For the first two periods, this game was Ambien mixed with Melatonin. For the final 43 minutes 47 seconds, it was a triple-shot cappucino mixed with Red Bull and steroids followed by a 50,000-volt chaser of electricity.
The later it got, the more awake and aware you became to what a fantastic Game 7 this was between the New Jersey Devils and the Florida Panthers on Thursday night/Friday morning at BankAtlantic Center in Sunrise, Fla.
SECOND-ROUND PLAYOFF SCHEDULE
Tied at 2-2, the game that was just entering "It's a shame one team will have to lose" territory when Devils rookie Adam Henrique finished it with the winner at 3:47 of the second overtime, an appropriate end to a fantastic first round of playoffs. The Devils thus move on to play the Philadelphia Flyers in the Eastern Conference semifinals.
"I was lucky enough to get it in the slot and just tried to get one on net," Henrique told the NHL Network minutes after stealing a puck in the Panthers' end and ripping a wrist shot through the five-hole of goalie Jose Theodore. "We were up and down all series, but we knew if we just stuck to our game we'd have a chance."
Martin Brodeur, who will turn 40 on May 6, during the series with the Flyers, was tremendous in gaining career playoff victory No. 103. He finished with 43 saves, perhaps the biggest being a glove stop on Kris Versteeg with 17.6 seconds left in regulation after Florida had overcome a 2-0 third-period deficit and the ice was completely tilted toward New Jersey's net.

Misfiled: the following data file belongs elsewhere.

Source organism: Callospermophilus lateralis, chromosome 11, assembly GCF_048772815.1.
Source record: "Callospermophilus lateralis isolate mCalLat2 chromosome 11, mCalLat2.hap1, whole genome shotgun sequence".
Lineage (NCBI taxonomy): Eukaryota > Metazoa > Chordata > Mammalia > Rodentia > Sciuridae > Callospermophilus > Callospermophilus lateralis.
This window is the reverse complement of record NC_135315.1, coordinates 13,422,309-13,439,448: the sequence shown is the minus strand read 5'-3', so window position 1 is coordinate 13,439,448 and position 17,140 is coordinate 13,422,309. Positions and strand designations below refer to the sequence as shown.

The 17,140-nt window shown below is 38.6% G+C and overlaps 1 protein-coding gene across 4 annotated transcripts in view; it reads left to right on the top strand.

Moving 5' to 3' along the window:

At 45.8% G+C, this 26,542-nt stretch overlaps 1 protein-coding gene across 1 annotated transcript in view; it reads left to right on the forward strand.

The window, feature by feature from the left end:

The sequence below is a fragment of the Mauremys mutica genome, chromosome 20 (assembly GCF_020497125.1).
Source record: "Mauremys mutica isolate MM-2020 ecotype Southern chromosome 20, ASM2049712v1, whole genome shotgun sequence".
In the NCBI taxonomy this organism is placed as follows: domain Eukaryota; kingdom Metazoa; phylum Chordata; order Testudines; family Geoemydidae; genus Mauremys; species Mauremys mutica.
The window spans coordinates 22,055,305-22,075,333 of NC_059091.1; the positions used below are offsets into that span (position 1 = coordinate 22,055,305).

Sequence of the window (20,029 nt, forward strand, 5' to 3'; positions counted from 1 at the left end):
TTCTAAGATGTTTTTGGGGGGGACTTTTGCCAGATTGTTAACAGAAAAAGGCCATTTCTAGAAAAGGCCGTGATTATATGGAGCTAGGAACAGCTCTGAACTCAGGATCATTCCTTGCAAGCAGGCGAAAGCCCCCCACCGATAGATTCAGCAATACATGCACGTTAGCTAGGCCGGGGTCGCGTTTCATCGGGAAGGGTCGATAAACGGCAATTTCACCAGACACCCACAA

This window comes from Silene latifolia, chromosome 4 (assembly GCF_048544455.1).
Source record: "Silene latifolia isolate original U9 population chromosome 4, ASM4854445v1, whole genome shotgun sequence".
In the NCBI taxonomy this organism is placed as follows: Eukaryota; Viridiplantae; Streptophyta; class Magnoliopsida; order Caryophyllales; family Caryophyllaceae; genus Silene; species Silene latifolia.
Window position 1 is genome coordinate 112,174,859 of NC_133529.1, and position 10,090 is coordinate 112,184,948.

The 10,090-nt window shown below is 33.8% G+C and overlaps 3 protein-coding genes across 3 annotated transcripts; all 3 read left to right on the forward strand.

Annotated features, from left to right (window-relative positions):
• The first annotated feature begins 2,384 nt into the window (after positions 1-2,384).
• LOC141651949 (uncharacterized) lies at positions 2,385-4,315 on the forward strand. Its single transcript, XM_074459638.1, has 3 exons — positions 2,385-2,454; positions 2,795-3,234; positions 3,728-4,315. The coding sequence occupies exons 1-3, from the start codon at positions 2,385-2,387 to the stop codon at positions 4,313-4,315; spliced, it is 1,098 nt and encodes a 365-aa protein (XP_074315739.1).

"We survived it," Brodeur told TSN. "I came up with a save there with a few seconds left in regulation, and from there I thought we played decent in overtime. Guys are playing tired in overtime, but I think they (play) smarter, and we made good decisions with the puck."
What a strange game it was. For the Panthers, they will spend the summer wondering why it seemed to take them the first 40 minutes to start acting like they were in, you know, a seventh game on home ice. They looked completely disinterested, taking only two shots in the second period and trailing by two. There were even some boos as they skated off the ice.
But what a third period they played. In outshooting the Devils 19-6, they evened the score by the 16:32 mark on power-play goals by Stephen Weiss and Marcel Goc. Florida kept coming, and Versteeg put a backhander on Brodeur that was gloved right on the goal line in midair. It was that close for the Panthers.
"We didn't like our start, but I think we showed our true identity -- what we like to call Florida Panther hockey -- at the end," rookie coach Kevin Dineen told reporters. "It made for an enthusiastic end, but not quite the one we wanted. We have a lot to build on from this."
Henrique scored the Devils' first and final goals. It was a terrific offensive night for the rookie, one that overcame his losing 11-of-15 faceoffs. On the winner, he capitalized on a turnover by Florida's Shawn Matthias, taking the puck off the right wall, skating into the slot and beating Theodore (33 saves).
"It was a great relief when Adam scored that goal. The puck was following him all night it seemed," Devils forward Zach Parise told NHL Network.
As for facing the Flyers, Parise said, "We know they can score a lot of goals in bunches. We'll have to be ready."
They don't have long to prepare. Their series starts on Sunday afternoon in Philly. Hopefully for the Devils, they won't need shots of espresso to get going.